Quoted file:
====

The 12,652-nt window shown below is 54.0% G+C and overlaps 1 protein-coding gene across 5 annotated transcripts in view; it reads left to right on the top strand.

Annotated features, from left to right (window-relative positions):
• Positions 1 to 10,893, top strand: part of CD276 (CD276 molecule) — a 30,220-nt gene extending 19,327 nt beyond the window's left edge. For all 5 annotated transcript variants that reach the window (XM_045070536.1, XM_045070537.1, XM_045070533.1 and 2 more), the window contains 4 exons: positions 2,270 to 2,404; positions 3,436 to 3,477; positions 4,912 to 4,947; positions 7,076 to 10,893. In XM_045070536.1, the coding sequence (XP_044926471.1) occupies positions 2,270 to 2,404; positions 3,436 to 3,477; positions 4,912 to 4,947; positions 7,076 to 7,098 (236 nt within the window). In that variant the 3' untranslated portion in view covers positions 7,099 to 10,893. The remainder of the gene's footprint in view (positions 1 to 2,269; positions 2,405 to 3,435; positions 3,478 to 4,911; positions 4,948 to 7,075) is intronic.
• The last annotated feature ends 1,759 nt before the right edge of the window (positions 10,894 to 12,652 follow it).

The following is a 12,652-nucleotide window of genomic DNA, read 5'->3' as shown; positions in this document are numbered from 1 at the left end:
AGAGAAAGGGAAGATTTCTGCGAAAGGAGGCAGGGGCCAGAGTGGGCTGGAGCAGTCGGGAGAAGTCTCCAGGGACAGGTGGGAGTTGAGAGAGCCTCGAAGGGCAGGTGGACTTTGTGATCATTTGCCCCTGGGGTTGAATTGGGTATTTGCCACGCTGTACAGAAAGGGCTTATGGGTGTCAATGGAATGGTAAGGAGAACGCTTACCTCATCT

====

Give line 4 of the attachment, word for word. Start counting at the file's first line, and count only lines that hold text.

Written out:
• The last annotated feature ends 1,759 nt before the right edge of the window (positions 10,894 to 12,652 follow it).